Thailand’s discord heightened Monday after two small bombs exploded in Bangkok, though no one was injured, and the anti-government People’s Alliance for Democracy tied up traffic for hours in the latest protest against the current government.
«Be patient with the headache-inducing situation until July 2,» Thaksin told reporters. «Mars moving close to Saturn causes the headache. When Mars leaves, the situation will ease.
Thailand is a moderning, Buddhist nation, but fortunetellers and superstition play a major role in society, even among the Western-educated elite. Political decisions in the past have been known to be influenced by fortunetellers’ advice.
Before Thaksin was toppled in a 2006 military coup, respected astrologer and Senator Boonlert Pairintra predicted Thaksin’s downfall, saying that the planet Mercury used to favor the prime minister but was later eclipsed by the God of Darkness.
Thailand’s latest political tension revolves around Thaksin, who returned from exile earlier this year to face corruption charges against him now that a new elected government has taken office.
Demonstrators have been holding sometimes-violent protests since May 25 to demand the resignation of Prime Minister Samak Sundaravej and his coalition government. The protesters say Samak is a puppet of Thaksin.
Samak’s People Power Party won the most parliamentary seats in a general election last December meant to restore democracy after the coup. Samak’s new Cabinet is packed with allies and relatives of Thaksin, and critics say rehabilitating the former leader _is among the new government’s top priorities.
A court disbanded Thaksin’s Thai Rak Thai party last year and banned him and more than 100 other party executives from public office until 2012.
Animosity between pro- and anti-Thaksin forces has been simmering. Overnight Monday, two men riding a motorcycle threw small explosives at a house used as an office by Sondhi Limthongkul, a media mogul who is a leader of the anti-government alliance, police Lt. Banyong Daengmankong.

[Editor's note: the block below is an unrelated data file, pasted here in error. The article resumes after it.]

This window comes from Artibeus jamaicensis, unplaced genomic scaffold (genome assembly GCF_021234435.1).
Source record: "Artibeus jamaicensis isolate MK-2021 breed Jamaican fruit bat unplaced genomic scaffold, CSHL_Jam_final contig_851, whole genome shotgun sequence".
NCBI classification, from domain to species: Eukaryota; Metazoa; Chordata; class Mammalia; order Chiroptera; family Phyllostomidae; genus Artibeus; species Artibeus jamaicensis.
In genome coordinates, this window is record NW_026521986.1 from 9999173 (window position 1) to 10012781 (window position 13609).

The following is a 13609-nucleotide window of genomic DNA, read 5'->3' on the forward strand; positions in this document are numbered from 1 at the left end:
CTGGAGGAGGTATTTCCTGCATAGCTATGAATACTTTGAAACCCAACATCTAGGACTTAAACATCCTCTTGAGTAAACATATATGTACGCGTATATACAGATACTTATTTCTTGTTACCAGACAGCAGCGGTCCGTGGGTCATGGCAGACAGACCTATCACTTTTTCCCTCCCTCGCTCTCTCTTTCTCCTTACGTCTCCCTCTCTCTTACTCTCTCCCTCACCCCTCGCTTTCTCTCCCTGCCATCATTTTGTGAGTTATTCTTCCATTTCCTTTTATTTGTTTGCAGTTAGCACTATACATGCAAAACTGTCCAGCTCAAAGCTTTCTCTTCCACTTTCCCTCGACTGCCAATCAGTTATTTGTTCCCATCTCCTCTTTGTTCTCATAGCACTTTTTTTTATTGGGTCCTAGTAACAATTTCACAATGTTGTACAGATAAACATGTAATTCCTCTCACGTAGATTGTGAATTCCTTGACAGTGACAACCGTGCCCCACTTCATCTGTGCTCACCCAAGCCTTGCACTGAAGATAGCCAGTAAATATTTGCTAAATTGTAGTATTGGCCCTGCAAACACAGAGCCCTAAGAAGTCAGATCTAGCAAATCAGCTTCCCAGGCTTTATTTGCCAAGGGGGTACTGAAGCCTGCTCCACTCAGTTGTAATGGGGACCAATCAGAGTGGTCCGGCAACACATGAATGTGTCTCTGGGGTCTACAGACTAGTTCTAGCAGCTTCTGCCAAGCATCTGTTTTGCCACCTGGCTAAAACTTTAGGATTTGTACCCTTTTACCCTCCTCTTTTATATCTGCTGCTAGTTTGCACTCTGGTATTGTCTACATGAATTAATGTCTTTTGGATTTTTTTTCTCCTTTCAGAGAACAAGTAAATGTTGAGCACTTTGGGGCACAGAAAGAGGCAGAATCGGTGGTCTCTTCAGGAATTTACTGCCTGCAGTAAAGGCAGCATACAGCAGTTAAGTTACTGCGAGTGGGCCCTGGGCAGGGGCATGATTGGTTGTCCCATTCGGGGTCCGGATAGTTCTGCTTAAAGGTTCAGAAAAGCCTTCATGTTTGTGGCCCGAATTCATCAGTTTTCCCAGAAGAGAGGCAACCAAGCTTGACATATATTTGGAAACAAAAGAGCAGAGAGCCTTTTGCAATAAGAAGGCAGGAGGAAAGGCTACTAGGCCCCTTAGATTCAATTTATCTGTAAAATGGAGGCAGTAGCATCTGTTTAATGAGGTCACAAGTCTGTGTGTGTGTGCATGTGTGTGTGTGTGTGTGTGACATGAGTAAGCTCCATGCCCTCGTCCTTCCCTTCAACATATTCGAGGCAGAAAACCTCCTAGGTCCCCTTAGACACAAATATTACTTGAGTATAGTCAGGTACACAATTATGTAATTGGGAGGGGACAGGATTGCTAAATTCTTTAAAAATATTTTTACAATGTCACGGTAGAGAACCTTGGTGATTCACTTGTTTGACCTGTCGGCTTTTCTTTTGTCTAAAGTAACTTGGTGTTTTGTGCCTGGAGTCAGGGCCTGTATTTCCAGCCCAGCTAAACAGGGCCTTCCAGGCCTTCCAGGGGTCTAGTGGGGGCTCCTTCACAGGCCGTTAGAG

The bomb did not make it past the house’s compound wall and exploded on the sidewalk nearby, Banyong said. No one was hurt and only slight damage to the sidewalk was reported.
On Monday, about 4,000 People’s Alliance for Democracy protesters marched to the headquarters of the Election Commission to call for the resignation of some commissioners whom they accused of dismissing fraud allegations against Samak’s party candidates and political allies.
Police barricaded the commission building and the protesters dispersed after a few hours.
The People’s Alliance for Democracy also held large street demonstrations in the months prior to the 2006 coup, helping undermine the stability of Thaksin’s government. Thaksin had been accused of abuse of power and corruption.
Separately, opposition Democrat Party leader Abhisit Vejjajiva said his party planned to lodge a no-confidence motion in parliament on Tuesday against Samak and several Cabinet members «who have caused a lot of damage and will cause more damage to the country» if they remain in power.

June 13, 2008

Filed under: Film,General — admin @ 9:41 am

Malaria poses big challenge

Filed under: disease/health,General,global islands,png,solomon islands — admin @ 9:36 am

Malaria remains one of the major public health challenges in Papua New Guinea with more than one million reported cases a year.

World Health Organisation (WHO) representative Eigil Sorensen said this in a media release on Friday to mark World Malaria Day.

Dr Sorensen said outbreaks of malaria in the highlands region continued to have a high mortality rate and more efforts would be required if the country was to reverse the incidence by 2015.

According to a WHO research, 40 percent of the world population is affected by malaria. It affected more than 500 million and killed more than one million annually.
Dr Sorensen said the distribution of long-lasting insecticidal-treated nets and the introduction of malaria rapid diagnostic tests had contributed to the reduction of the disease in some parts of the country.

This was facilitated by increased funding from the global fund to fight HIV/AIDS, TB and malaria, and through the efforts of the PNG national malarial control programme, government staff and Rotary Against Malaria.